Northern Dialect and Southern Dialect

Credit:, Istanbul Museums

The book of Numbers opens with a divine command to Moses: “Take a census of the whole Israelite community by their clans and families, listing every man by name, one by one. You and Aaron are to count according to their divisions all the men in Israel who are twenty years old or more and able to serve in the army. One man from each tribe, each of them the head of his family, is to help you.” With this information, the tribes would be positioned for Israel’s travels in the desert. 

When Israel conquered the land of Canaan, the tribes would similarly be divided and settled in different regions. In the Joshua 15, Judah was allotted land in the south, and in Joshua 16, Ephraim and Manasseh were settled to the north.

Linguistics, the scientific study of language, tells us that languages, when isolated from each other, can evolve into distinct dialects and, over extended periods, into entirely different languages. This phenomenon is evident in the development of German dialects and in the evolution of Latin into the Romance languages: Portuguese, Spanish, French, and Italian. Similarly, during the Iron II period, Hebrew exhibited variations in pronunciation and vocabulary, indicative of emerging dialects, including those of northern Israelite and southern Judahite communities.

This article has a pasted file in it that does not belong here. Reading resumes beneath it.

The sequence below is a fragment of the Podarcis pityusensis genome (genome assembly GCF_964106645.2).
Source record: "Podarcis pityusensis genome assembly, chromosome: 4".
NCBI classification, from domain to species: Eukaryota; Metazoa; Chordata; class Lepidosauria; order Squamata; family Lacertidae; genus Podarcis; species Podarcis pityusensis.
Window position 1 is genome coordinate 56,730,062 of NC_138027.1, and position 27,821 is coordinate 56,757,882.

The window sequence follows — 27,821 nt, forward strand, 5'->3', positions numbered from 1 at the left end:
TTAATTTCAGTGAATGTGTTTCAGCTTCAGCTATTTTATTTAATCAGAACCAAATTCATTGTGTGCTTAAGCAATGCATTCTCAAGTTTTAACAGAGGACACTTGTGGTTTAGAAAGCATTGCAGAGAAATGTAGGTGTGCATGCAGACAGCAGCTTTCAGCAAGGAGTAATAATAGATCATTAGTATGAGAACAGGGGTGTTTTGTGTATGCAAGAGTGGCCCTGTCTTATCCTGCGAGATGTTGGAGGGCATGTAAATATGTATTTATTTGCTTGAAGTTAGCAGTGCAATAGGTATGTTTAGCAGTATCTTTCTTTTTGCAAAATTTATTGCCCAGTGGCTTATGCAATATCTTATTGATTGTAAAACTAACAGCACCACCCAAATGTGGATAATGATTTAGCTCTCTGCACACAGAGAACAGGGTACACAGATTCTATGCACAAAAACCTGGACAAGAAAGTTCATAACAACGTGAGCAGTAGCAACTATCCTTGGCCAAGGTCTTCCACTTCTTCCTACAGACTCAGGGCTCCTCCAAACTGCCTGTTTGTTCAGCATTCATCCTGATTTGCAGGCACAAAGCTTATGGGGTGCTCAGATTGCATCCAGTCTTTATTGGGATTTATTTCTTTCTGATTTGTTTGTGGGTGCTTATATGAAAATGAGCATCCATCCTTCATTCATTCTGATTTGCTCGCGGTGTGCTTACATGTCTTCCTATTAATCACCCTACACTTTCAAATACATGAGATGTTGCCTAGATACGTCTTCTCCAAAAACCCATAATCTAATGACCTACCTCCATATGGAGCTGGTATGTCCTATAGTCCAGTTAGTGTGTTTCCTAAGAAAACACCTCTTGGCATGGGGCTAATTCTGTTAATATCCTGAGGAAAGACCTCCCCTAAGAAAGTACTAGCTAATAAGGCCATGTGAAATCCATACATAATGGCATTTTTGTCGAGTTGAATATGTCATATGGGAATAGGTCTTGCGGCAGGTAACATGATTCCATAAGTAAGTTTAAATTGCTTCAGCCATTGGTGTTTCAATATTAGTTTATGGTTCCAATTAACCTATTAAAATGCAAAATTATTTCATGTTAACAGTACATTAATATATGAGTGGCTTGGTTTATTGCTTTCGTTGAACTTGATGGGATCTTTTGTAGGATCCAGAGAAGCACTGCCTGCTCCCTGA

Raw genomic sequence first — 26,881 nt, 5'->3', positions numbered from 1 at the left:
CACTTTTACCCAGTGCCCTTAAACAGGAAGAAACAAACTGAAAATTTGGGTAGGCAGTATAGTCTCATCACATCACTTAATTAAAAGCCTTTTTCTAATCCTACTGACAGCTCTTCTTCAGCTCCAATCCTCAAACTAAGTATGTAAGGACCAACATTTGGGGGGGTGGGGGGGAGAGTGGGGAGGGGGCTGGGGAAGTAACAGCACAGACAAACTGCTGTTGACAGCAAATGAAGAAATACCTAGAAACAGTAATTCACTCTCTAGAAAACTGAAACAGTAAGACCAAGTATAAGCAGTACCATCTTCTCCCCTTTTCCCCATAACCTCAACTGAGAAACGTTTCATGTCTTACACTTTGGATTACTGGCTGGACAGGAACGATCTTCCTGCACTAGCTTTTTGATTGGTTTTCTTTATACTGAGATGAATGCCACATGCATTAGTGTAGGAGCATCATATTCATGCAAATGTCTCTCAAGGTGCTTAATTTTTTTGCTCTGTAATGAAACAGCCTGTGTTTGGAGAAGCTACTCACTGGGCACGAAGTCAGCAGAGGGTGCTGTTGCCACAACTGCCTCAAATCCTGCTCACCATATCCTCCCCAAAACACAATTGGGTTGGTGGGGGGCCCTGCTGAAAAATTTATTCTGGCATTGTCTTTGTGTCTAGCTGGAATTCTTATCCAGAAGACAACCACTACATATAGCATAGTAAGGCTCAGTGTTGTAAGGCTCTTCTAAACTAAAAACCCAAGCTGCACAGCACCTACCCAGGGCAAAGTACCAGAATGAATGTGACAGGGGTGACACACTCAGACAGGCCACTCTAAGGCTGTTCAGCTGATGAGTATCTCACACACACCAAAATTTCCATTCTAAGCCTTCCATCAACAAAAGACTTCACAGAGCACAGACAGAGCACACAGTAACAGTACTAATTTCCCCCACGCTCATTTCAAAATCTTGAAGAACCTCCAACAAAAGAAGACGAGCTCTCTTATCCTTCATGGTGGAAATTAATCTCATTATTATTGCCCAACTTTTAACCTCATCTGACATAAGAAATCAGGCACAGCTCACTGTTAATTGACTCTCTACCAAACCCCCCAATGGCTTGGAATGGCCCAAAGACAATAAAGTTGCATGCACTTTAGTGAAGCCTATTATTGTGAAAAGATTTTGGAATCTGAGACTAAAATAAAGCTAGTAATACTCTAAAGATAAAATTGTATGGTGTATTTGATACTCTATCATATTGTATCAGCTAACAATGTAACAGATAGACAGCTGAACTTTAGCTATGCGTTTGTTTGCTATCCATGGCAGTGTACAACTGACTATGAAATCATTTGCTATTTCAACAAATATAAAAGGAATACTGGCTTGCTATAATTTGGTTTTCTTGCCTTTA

A biblical illustration of this divide is found in the story of Jephthah’s conflict with the Ephraimites in Judges 12. When the Gileadites demanded that fleeing Ephraimites pronounce the word “Shibboleth,” their inability to articulate the “sh” sound, saying “Sibboleth” instead, revealed their regional identity. “The Gileadites captured the fords of the Jordan leading to Ephraim, and whenever a survivor of Ephraim said, “Let me cross over,” the men of Gilead asked him, “Are you an Ephraimite?” If he replied, “No,” they said, “All right, say ‘Shibboleth.’ ” If he said, “Sibboleth,” because he could not pronounce the word correctly, they seized him and killed him at the fords of the Jordan. Forty-two thousand Ephraimites were killed at that time.”

The narrative and poetic compositions within the Bible further illuminate the northern origin of certain texts. The Song of Deborah in Judges 5, celebrating a victory in the northern region and emphasizing the roles of northern tribes, exemplifies this. Similarly, the stories of the prophets Elijah and Elisha, along with the prophecies of Hoshea, are rooted in the north, reflecting the cultural and linguistic nuances of the region.

The Samaria Ostraca are a collection of over 100 inscriptions on clay shards that were found in Sebastia, near today’s Nablus, the site of the ancient royal estate of the Kingdom of Israel. These inscriptions, written in ancient Hebrew on pottery shards, provide tangible evidence of these dialectical differences.

The image above is of the Samaria Ostraca, which provide evidence for a northern Hebrew dialect that differs from its southern counterpart in Judah.